Acetylcholinesterase inhibition by organophosphorus pesticides or nerve gases can cause acute parasympathetic system dysfunction, muscle weakness, seizures, coma, and respiratory failure.
Prognosis depends on the dose and relative toxicity of the specific compound, as well as pharmacokinetic factors.
Initial resuscitation, then atropine and oxygen, are considered to be the mainstays of treatment, although good quality studies to show benefit have not been found.
We don't know the optimum dose of atropine to give, but common clinical practice is to administer sufficient to keep the heart rate greater than 80 beats per minute, systolic blood pressure above 80mmHg, and the lungs clear.
Glycopyrronium bromide may be as effective as atropine in preventing death, with fewer adverse effects, although no adequately powered studies have been done.
Washing the poisoned person and removing contaminated clothes is a sensible approach, but no studies have been done to evaluate benefit.
Healthcare workers should ensure that washing does not distract them from other treatment priorities, and should protect themselves from contamination.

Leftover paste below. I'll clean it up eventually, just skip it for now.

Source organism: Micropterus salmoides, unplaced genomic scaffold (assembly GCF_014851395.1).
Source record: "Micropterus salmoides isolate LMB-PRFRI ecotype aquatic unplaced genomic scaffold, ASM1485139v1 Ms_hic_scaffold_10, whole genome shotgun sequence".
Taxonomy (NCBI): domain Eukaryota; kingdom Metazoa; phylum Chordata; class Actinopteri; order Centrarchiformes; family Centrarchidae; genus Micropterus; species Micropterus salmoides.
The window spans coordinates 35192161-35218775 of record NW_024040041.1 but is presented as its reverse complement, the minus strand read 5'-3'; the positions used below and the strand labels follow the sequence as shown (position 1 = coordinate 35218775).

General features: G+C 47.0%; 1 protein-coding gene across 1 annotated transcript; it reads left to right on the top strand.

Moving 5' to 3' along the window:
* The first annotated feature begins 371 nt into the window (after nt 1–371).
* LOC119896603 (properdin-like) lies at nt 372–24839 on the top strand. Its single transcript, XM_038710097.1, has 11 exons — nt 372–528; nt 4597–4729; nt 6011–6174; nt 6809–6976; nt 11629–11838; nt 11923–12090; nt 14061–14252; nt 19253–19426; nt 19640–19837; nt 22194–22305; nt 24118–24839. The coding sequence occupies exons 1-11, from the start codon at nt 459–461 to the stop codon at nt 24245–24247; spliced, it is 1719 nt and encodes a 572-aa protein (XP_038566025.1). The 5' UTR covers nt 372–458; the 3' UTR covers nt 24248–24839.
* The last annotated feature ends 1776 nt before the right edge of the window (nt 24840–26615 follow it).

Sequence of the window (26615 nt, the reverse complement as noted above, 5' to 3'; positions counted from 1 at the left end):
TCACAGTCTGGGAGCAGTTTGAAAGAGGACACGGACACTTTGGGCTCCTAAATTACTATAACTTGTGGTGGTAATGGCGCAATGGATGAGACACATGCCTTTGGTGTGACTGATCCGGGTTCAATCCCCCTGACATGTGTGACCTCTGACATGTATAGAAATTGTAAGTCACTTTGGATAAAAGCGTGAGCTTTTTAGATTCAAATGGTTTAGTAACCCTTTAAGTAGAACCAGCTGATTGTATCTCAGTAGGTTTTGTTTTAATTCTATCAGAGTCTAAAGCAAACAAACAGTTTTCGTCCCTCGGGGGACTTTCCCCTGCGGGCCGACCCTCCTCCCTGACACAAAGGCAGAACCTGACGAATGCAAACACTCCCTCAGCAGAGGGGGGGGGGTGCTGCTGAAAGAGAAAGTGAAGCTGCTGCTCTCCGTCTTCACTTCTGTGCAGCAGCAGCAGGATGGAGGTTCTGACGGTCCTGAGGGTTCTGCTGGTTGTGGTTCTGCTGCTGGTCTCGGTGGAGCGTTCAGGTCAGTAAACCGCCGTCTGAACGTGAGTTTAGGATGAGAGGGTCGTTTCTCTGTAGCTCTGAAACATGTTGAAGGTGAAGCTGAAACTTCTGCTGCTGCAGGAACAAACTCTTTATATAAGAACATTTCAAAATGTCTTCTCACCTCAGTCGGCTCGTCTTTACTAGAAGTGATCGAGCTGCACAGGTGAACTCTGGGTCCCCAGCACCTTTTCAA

Benzodiazepines are considered to be standard treatment to control organophosphorus induced seizures, although no studies have been found.
We don't know whether activated charcoal, alpha2 adrenergic receptor agonists (clonidine), butyrylcholinesterase replacement therapy using fresh frozen plasma or plasmapheresis, magnesium sulphate, N-methyl-D-aspartate receptor antagonists, organophosphorus hydrolases, sodium bicarbonate, milk and other "home remedies" taken soon after ingestion, cathartics, or extracorporeal clearance improve outcomes.
Oximes have not been shown to improve outcomes, but studies have been of poor quality so a definite conclusion cannot be made.Potential benefits from gastric lavage or ipecacuanha are likely to be outweighed by the risks of harm, such as aspiration.